As per the latest state of forests report of the Forest Survey of India the actual forest cover of India is 19.27% of the geographic area, corresponding to 63.3 million ha. Only 38 million ha of forests are well stocked (crown density above 40%). This resource has to meet the demand of a population of 950 million people and around 450 million cattle. As such, country has to meet the needs of 16% of the world's population from 1% of the world forest resources. The same forest has also to cater for the 19% of the world cattle population.

    In Mumbai (Bombay), the conservator of forest, Gibson, tried to introduce rules prohibiting shifting cultivation and plantation of teak forests. From 1865 to 1894, forest reserves were established to secure material for imperial needs. From the 18th century, scientific forest management systems were employed to regenerate and harvest the forest to make it sustainable. Between 1926 and 1947 afforestation was carried out on a large scale in the Punjab and Uttar Pradesh. In the early 1930s, people began showing interest in the conservation of wild life.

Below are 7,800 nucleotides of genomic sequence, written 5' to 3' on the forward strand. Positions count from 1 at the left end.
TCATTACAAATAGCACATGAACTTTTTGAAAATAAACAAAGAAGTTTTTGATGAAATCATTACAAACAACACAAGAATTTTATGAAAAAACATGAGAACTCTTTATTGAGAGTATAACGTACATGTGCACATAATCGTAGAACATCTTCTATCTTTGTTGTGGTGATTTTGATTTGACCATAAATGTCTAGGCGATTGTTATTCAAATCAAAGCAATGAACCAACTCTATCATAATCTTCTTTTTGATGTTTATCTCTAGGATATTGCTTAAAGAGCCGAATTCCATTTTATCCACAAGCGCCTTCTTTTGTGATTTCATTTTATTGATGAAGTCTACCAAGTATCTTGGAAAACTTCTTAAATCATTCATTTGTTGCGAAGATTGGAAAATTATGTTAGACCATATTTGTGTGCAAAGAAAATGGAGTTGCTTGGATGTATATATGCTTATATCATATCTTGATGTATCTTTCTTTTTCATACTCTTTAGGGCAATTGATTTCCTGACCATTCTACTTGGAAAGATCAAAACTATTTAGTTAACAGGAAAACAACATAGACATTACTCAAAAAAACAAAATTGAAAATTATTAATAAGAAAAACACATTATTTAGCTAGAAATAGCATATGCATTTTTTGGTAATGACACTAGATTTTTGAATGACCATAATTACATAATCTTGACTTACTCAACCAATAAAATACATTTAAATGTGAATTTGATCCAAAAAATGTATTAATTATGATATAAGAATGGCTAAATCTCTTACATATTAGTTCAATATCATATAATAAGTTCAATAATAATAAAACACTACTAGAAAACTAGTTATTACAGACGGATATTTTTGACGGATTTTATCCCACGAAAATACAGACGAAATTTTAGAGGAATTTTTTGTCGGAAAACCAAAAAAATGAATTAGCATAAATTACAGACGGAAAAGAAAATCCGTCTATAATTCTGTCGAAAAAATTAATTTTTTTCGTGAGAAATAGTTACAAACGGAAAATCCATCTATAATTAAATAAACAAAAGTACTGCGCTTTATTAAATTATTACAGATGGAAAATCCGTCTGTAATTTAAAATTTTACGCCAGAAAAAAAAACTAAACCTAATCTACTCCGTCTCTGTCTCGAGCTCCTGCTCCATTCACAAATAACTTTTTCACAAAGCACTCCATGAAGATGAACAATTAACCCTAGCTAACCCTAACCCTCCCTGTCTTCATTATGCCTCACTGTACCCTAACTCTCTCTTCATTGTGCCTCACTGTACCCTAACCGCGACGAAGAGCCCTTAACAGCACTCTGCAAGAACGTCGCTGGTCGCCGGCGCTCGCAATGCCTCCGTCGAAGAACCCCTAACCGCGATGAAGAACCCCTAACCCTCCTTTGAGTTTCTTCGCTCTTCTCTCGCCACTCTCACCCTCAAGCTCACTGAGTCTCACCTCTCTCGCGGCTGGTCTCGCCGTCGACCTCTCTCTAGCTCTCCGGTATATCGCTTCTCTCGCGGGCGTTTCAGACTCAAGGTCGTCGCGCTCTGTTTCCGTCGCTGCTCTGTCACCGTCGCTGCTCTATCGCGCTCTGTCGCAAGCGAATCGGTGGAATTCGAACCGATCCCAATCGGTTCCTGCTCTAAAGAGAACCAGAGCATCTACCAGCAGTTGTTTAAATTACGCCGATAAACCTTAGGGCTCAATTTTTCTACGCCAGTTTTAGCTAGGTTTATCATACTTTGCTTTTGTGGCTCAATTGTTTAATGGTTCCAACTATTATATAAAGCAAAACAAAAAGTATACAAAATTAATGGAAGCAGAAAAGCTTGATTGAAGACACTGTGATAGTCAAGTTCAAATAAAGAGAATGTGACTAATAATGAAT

Around the same time the Indian rulers of the States also started conservation of habitats to help conserve the birds and mammals. Though all of them were hunters and between them and the British they cleaned at least 5000 tigers if not more. But still these areas of conservation helped save the species from extinction and formed most of the modern National Parks.

    The new Forest Policy of 1952 recognised the protective functions of the forest and aimed at maintaining one-third of India's land area under forest. Certain activities were banned and grazing restricted. Much of the original British policy was kept in place, such as the classification of forest land into two broad types.